Last week we felt our first glimpse of British Summer, the temperature reached a scorching (for the UK!) 27 degrees, and everyone went into meltdown. Fluffy jumpers and puffer coats were now packed away and everyone started debating if flip flops were socially acceptable to wear to work. Probably not.

The good weather brought most people down to the local pub to enjoy a nice Kopparberg in the sunshine. All three days of it.

But what exactly are millennials drinking these days? And what are their attitudes to alcoholic drinks?

A new report from YOUGOV has found that the majority of those consuming beer and cider are in fact millennials, with 63% being male. The brewing industry has experienced many changes in recent years, from pub closures and the increase in at-home drinking – to the rise of microbreweries and cider undergoing an image revival. The report found the drinking habits of millennials meant that when drinking out, it’s most likely to be after work drinks with colleagues, regular night out, going to a live night or catching up with friends.

Women also represent a big market to brewers and in recent years, some brands have attempted to market beer and cider that is aimed squarely at females.

These include Molson Coors’ Animee in 2011, Carlsberg’s Eve the following year, and, more recently, Brewdog’s attempt to subvert the “beer for women” trope with an ironic pink label.  Many of these efforts have been met with criticism, with a common theme being that female drinkers just want pints of beer or cider. (Here, here)

However  whilst many millennials are considered pub drinkers, recent figures from the British Beer and Pub Association show that the sale of beer in shops now outstrips sales in pubs.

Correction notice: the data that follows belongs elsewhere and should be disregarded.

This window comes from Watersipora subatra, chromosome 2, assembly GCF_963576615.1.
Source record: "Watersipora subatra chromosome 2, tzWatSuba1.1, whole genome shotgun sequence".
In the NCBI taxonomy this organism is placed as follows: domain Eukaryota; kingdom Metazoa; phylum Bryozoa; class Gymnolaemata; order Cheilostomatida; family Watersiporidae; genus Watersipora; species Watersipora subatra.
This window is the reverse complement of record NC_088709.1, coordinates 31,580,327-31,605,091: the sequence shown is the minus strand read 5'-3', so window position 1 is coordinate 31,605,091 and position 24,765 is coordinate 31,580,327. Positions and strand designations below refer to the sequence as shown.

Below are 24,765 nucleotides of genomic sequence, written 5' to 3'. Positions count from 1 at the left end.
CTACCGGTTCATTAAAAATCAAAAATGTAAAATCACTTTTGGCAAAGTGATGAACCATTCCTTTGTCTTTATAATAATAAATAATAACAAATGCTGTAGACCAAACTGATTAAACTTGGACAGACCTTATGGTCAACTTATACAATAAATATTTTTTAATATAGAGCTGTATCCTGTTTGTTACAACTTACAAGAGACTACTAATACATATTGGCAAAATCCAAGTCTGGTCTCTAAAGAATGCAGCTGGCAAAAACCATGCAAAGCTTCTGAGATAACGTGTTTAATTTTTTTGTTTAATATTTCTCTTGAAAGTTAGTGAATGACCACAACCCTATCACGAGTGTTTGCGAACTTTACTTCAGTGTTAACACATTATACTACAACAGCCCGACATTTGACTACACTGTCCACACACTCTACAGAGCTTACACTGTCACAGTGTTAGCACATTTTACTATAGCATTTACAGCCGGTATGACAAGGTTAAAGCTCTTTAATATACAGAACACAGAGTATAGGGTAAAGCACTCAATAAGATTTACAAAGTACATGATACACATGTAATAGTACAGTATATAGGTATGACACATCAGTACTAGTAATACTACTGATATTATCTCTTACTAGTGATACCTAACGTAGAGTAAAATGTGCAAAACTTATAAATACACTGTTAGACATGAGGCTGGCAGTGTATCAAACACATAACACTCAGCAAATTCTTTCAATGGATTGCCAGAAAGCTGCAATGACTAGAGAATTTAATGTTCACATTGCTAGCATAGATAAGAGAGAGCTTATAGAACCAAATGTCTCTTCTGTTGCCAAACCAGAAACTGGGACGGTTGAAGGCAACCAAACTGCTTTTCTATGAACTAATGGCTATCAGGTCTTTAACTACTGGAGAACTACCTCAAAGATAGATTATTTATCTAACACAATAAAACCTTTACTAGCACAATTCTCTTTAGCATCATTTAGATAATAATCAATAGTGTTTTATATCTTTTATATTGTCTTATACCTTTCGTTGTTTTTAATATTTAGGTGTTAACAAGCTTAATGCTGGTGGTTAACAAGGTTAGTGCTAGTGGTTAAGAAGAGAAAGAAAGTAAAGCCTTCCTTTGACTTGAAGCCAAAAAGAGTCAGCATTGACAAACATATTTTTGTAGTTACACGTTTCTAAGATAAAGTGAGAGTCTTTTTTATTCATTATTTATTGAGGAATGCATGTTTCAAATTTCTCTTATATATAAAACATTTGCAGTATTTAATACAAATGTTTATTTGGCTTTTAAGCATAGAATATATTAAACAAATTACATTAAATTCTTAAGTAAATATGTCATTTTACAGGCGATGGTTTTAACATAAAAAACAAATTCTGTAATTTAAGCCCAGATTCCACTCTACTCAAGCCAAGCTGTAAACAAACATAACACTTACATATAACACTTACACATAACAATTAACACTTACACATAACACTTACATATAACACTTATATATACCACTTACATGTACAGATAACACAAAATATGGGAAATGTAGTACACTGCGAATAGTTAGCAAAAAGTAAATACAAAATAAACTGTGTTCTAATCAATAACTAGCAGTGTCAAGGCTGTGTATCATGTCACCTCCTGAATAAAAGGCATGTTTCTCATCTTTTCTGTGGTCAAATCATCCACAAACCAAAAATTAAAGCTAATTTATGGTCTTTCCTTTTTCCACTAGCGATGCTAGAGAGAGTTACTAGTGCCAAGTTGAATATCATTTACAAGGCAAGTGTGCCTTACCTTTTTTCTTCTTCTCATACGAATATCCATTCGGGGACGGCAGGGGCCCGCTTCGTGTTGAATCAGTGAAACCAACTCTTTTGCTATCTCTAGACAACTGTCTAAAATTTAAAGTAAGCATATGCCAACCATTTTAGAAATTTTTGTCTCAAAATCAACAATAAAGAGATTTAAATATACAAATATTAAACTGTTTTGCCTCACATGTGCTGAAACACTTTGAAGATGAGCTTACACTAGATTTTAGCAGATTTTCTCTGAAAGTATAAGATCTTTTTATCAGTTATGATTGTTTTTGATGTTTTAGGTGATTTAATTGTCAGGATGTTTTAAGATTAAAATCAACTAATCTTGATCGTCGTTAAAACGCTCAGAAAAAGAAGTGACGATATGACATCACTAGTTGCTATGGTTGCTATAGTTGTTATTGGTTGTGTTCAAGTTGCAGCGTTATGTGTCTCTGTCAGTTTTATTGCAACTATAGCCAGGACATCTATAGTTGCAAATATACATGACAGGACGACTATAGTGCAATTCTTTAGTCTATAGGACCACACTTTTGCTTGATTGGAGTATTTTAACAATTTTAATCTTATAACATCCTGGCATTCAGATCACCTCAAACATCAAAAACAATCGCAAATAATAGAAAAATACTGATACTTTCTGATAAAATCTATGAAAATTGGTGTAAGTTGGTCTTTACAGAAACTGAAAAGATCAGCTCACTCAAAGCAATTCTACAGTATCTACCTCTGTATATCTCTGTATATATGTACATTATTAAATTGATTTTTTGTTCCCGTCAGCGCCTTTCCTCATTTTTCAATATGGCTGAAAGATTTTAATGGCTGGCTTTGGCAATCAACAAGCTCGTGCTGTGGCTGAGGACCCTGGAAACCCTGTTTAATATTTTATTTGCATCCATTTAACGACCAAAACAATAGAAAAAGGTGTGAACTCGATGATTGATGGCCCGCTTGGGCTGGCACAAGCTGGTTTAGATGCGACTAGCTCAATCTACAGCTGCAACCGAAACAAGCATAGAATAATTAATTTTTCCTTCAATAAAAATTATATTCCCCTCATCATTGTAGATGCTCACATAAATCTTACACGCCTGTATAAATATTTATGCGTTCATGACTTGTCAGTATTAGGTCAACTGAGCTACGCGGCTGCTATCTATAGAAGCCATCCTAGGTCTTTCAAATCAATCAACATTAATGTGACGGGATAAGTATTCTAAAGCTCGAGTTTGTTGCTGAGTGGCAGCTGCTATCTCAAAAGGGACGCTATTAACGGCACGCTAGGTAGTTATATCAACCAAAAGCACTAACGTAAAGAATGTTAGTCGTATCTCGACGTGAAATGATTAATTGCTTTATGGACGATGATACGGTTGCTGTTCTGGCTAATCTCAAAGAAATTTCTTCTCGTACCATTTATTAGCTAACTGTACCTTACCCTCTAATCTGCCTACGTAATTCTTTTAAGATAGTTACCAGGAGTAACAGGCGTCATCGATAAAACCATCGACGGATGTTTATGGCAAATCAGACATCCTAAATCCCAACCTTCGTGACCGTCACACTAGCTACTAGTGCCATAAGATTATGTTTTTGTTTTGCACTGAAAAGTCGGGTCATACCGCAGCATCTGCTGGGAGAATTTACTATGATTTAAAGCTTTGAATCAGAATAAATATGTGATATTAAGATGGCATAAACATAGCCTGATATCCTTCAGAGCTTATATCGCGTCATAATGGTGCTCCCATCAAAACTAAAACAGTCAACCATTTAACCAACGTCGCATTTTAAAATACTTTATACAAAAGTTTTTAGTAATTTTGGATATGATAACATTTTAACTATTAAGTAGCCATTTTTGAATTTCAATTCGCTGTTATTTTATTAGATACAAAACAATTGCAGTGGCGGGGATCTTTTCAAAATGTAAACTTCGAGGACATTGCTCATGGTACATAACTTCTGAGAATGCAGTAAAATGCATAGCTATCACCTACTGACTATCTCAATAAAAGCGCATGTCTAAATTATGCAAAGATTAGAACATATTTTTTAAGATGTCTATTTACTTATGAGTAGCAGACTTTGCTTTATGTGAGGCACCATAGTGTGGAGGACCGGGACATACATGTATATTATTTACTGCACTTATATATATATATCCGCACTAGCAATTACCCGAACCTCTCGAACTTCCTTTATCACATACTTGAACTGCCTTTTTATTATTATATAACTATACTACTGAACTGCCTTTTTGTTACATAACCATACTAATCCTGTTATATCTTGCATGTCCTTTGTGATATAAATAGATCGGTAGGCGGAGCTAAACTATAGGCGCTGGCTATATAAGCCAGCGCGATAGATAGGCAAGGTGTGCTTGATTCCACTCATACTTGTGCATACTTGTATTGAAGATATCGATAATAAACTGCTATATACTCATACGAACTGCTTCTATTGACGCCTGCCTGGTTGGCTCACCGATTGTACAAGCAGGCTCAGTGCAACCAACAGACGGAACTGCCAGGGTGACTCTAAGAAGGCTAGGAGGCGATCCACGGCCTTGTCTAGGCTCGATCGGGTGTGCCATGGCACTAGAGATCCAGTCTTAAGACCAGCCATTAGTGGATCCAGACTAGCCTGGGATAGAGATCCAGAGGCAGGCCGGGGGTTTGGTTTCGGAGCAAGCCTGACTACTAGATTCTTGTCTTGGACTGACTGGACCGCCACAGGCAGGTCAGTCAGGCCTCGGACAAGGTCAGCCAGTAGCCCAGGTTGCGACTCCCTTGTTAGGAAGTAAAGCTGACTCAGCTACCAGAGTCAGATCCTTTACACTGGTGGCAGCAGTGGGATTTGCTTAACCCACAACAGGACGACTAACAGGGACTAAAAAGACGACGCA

There are many demographics between the two but the striking one’s are home drinks are more likely to have children and more likely to not be working. Whilst pub drinkers are more likely to be single and retired.

It’s not all about beer and cider this summer for millennials, this week Tesco released a range of smaller wine bottles in a bid to appeal to health conscious millennials. The smaller bottles come at a convenient time, with Brits drinking less than ever before according to figures from the Office for National Statistics.

The rise of teetotalism is particularly prevalent in young adults, with more than a quarter (27 per cent) of 16 to 24-year-olds abstaining from alcohol completely. This figure has risen substantially in the last decade, when 19 per cent of those in that same age group said they didn’t drink alcohol.

Meanwhile, one in five Brits of the broader adult population do not drink, with the proportion of adult drinkers at its lowest level since 2005.

Despite the warmer weather bringing friends to the local for a drink in the sunshine,  millennials are becoming more conscious about how much alcohol they are consuming compared to other generations.

Whilst the weather since has been verging on arctic, good news is on the horizon. Bank holiday weekend is said to be another scorcher, so whether your heading to the pub with friends, having a non alcoholic bev at home or unfortunately working, it’s only one month till Love Island is back on our screens.  Not like we’re counting or anything.

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